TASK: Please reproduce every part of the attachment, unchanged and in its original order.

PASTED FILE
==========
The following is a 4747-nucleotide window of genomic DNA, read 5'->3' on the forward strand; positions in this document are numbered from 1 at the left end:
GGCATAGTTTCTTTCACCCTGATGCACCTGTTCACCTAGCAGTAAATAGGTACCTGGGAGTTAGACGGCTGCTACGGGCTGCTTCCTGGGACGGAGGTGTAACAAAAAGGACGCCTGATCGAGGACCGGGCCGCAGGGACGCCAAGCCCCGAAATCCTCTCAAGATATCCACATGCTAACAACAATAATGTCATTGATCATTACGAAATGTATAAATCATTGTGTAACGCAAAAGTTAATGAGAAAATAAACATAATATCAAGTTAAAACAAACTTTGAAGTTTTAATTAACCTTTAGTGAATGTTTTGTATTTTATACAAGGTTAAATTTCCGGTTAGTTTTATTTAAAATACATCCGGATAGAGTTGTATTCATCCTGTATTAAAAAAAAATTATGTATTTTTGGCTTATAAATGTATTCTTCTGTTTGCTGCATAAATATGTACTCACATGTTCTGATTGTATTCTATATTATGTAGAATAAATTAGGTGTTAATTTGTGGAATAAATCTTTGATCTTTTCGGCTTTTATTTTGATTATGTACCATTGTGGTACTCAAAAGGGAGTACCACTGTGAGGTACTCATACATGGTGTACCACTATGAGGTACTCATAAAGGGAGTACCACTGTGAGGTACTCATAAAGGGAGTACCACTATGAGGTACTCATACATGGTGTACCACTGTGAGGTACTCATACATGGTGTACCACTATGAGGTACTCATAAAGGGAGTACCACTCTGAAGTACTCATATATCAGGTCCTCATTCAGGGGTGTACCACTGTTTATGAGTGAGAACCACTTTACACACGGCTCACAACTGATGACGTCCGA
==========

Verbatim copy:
The following is a 4747-nucleotide window of genomic DNA, read 5'->3' on the forward strand; positions in this document are numbered from 1 at the left end:
GGCATAGTTTCTTTCACCCTGATGCACCTGTTCACCTAGCAGTAAATAGGTACCTGGGAGTTAGACGGCTGCTACGGGCTGCTTCCTGGGACGGAGGTGTAACAAAAAGGACGCCTGATCGAGGACCGGGCCGCAGGGACGCCAAGCCCCGAAATCCTCTCAAGATATCCACATGCTAACAACAATAATGTCATTGATCATTACGAAATGTATAAATCATTGTGTAACGCAAAAGTTAATGAGAAAATAAACATAATATCAAGTTAAAACAAACTTTGAAGTTTTAATTAACCTTTAGTGAATGTTTTGTATTTTATACAAGGTTAAATTTCCGGTTAGTTTTATTTAAAATACATCCGGATAGAGTTGTATTCATCCTGTATTAAAAAAAAATTATGTATTTTTGGCTTATAAATGTATTCTTCTGTTTGCTGCATAAATATGTACTCACATGTTCTGATTGTATTCTATATTATGTAGAATAAATTAGGTGTTAATTTGTGGAATAAATCTTTGATCTTTTCGGCTTTTATTTTGATTATGTACCATTGTGGTACTCAAAAGGGAGTACCACTGTGAGGTACTCATACATGGTGTACCACTATGAGGTACTCATAAAGGGAGTACCACTGTGAGGTACTCATAAAGGGAGTACCACTATGAGGTACTCATACATGGTGTACCACTGTGAGGTACTCATACATGGTGTACCACTATGAGGTACTCATAAAGGGAGTACCACTCTGAAGTACTCATATATCAGGTCCTCATTCAGGGGTGTACCACTGTTTATGAGTGAGAACCACTTTACACACGGCTCACAACTGATGACGTCCGA